Who says the style of pillows we are offered are the best for our needs? They may simply be the most appealing and readily marketable highly profitable lumps of cheap fibre and foam an importer can find.

The ultimate sham with pillows (and mattresses) is that we need to throw them out after a fixed period of time. Some “sleep specialist” shop staff have advised us just five years for a mattress and twelve months for our pillows. Talk about that extra centimetre of tooth paste hanging off the end of the brush in those TV commercials.

Perhaps some pillow facts and expert medical advice about head and neck support might be more useful than sleep testing.

Is direct testing likely highly subjective and driven by personal or customary difference? A bit like road testing religions, and assuming we are all conventional Christians. Australia is very diverse in religious outlook and likely sleeping needs/habits.

My preference (pillows) comfortable height and form for side sleeping, no sag, soft on the face and ear, and cool cool cool in summer. I kept trying different firmer memory foam options to get the right height and form. I use mine flipped over as the moulded side is the wrong profile for me. Thickish padded cotton protector slip does the rest.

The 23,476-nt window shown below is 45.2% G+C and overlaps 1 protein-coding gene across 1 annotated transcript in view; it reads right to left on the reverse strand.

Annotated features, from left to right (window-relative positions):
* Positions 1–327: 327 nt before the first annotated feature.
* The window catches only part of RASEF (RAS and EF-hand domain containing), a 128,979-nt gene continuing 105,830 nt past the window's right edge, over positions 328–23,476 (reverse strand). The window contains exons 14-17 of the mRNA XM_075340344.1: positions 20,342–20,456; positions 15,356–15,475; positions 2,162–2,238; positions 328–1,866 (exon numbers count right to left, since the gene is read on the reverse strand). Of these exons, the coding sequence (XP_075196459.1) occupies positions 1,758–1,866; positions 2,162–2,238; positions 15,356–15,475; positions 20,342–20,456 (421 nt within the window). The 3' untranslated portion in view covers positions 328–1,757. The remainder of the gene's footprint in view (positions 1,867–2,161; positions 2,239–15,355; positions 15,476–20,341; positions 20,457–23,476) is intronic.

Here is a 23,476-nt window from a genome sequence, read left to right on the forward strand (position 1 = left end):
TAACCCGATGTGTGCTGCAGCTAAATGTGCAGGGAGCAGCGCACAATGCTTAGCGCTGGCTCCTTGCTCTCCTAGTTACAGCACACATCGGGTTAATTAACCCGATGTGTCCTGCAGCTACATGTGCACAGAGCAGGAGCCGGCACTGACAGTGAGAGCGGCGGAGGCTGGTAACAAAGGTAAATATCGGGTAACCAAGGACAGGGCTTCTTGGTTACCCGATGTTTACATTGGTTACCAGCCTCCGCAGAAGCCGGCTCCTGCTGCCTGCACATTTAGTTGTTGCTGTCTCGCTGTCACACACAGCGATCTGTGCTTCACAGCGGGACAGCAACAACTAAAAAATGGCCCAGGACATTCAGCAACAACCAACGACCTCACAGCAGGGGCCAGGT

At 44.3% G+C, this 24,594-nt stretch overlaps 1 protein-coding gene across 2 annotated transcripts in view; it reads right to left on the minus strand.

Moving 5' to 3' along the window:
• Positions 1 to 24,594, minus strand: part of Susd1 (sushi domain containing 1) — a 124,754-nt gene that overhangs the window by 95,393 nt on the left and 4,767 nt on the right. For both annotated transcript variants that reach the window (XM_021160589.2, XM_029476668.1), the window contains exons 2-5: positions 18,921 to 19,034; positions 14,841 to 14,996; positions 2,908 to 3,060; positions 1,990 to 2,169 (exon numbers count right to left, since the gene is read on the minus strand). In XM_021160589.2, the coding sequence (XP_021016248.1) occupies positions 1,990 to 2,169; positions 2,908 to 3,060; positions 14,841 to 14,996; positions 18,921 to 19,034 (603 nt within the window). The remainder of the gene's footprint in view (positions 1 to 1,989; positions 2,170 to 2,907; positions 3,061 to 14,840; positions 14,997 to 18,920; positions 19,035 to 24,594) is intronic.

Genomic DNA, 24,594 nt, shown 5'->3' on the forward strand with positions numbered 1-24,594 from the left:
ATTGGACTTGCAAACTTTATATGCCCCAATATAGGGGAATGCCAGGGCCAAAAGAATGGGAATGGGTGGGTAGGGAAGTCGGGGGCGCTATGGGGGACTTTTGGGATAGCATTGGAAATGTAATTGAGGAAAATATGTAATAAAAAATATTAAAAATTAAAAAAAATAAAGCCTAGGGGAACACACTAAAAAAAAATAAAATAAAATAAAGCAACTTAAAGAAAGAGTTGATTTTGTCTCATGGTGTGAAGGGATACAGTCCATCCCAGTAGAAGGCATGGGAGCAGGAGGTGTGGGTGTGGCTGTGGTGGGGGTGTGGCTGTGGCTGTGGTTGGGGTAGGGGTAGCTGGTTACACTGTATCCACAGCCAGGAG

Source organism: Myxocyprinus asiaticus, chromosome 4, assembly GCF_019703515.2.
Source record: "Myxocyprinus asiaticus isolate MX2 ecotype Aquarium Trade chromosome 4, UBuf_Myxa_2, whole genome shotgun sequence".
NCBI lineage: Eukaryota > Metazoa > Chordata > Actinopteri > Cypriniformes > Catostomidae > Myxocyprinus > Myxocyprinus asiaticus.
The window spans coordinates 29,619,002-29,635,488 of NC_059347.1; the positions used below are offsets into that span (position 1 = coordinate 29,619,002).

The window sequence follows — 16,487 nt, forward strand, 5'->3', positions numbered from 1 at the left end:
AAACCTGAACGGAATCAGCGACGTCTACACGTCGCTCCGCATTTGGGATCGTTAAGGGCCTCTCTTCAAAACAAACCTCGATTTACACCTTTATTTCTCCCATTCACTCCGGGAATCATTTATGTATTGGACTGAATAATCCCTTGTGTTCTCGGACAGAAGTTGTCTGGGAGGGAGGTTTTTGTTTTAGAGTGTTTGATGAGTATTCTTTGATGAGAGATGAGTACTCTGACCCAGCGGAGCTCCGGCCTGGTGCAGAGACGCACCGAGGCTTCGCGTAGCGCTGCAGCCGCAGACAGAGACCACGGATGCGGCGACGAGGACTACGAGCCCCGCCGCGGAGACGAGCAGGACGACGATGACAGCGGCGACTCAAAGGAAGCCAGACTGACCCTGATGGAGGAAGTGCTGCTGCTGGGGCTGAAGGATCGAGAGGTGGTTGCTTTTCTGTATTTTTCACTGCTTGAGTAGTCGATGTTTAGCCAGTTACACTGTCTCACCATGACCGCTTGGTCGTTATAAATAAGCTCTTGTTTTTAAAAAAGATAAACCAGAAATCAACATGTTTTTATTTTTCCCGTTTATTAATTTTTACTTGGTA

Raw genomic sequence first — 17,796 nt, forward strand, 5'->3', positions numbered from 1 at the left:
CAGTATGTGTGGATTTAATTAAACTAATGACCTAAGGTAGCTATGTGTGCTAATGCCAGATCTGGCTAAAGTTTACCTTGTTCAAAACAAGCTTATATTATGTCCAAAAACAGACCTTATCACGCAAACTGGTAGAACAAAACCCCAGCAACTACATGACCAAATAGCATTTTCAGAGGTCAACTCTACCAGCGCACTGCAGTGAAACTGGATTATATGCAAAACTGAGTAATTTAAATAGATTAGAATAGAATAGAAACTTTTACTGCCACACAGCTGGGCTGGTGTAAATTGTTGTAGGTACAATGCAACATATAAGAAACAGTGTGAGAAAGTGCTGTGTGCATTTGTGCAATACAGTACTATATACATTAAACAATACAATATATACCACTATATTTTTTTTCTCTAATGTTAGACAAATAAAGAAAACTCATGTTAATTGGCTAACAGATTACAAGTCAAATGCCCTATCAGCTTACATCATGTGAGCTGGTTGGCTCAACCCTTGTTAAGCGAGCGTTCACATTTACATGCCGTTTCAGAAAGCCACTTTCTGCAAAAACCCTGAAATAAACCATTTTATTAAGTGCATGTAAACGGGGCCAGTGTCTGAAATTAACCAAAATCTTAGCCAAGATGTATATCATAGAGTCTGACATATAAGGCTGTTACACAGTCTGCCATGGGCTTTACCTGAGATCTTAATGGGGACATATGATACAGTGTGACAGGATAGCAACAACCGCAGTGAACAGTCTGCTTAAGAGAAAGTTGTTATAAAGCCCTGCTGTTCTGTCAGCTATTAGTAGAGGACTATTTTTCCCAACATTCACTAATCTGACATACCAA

Good luck with the testing, if you proceed. It will certainly offer up some challenges and diverse opinions. I look forward to the outcome, which ever way Choice chooses to proceed.

P.s.
Current pillow was a cheapie from Woolworths. I have a second standard shaped (flat profile) memory foam cheapie from Spotlight that is a close second.

I’d definitely like pillow testing done. I hope there is some science to it — Ie how much the pillow compressed down under a test weigh equivalent to the normal weight from a head.

I’ve found dunlopillo latex pillows the best over the years — other brands of latex are often too firm or too high for me, but dunlopillo offers a good range of softness and height.

3 Likes

The Chinese once used pillows as hard as a plank…